So, what is content marketing? According to CMI:
Content marketing is a strategic marketing approach focused on creating and distributing valuable, relevant, and consistent content to attract and retain a clearly-defined audience — and, ultimately, to drive profitable customer action.
Bottom line: content marketing means useful, interesting, authentic content is at the core of your marketing strategy.
I recently attended Content Jam in Chicago, which featured 300 marketers and 14 speakers during the two-day conference. Here are three key takeaways:
Be opinionated and original
Did you know that 75 percent of articles have zero external links (meaning, nobody is linking to them and they are floating out there alone on the internet)? How can you avoid your content getting lost?
Andy Crestodina’s session on analytics and optimization opened my eyes to data on what kind of content is worth your time. The best content, Andy says, contains strong opinions or original research.
From a PR perspective, this makes total sense. At Martin Waymire, we help our clients express their stands on issues through op-eds, editorial boards and other content. Research is the first step in our proven process and something we recommend to all clients to help them more clearly define and fortify their positions.
Get scrappy with good strategy
With all the different channels out there to feature content, it’s easy to fall into the trap of checklist marketing — trying to do everything without a good understanding of why you’re doing it or who you’re targeting.
Presenter Nick Westergaard stressed that getting scrappy with your content — doing more with less — starts with asking the tough questions: Why are we doing this and who are we trying to reach? Are we creating a Facebook page for community building, customer service or branding? Is this where our customers will be?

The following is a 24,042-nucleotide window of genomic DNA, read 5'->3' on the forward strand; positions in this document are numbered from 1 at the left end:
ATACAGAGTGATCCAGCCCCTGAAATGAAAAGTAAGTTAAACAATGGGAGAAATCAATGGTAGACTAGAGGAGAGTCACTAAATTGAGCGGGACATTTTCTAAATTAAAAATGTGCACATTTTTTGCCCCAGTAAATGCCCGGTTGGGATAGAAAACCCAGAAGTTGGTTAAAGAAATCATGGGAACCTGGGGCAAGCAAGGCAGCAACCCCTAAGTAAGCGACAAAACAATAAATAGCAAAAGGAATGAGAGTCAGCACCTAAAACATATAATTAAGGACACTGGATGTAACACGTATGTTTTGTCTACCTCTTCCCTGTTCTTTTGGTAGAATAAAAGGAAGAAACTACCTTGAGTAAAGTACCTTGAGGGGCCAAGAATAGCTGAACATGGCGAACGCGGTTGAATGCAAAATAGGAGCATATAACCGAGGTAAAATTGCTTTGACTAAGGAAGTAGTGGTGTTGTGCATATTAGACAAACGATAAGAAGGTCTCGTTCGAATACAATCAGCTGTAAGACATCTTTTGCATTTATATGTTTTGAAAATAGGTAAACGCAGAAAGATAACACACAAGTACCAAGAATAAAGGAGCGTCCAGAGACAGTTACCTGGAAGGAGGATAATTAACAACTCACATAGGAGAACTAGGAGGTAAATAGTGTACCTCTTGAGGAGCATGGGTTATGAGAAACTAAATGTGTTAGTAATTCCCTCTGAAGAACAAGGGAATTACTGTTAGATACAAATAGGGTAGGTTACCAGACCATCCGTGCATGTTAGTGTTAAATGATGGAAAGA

It’s easy to become too channel focused. At Martin Waymire, we start with research and develop a strategic communications plan based on that research, which usually involves strategies on multiple channels, all aligning with the overall goal of the plan. This plan helps us choose the right channels to reach the right audiences, instead of creating an Instagram account just because we can.
It’s all about trust
My big takeaway from the conference: There is a huge overlap between PR and content marketing.
Keynote presenter Robert Rose closed out the day asking attendees, “What do you really do?” Sitting in a room amongst other communications professionals and content marketers, I realized how blurred the lines between marketing, advertising and PR have become.
Rose says the 1960s to 1990s was the “Marketing Company Era,” 1997 to 2015 was the “Relationship Era,” and we’re now entering what he calls the “Experiences Era.”
Marketing has changed, and it’s evident in the evolution of the customer relationship. Digital media has changed the way people relate to brands and organizations — it’s more personal than ever. And now people connect more to the approach brands take with their content, rather than the products themselves.
But if people don’t trust a company, the content approach doesn’t matter. In public relations, relationships are key, and the foundation of a good relationship is trust. If an organization isn’t honest and genuine in its activities, regardless of what content it produces, the public will see through it from a mile away. That’s the beauty — and the risk — of content marketing: You can’t fake it.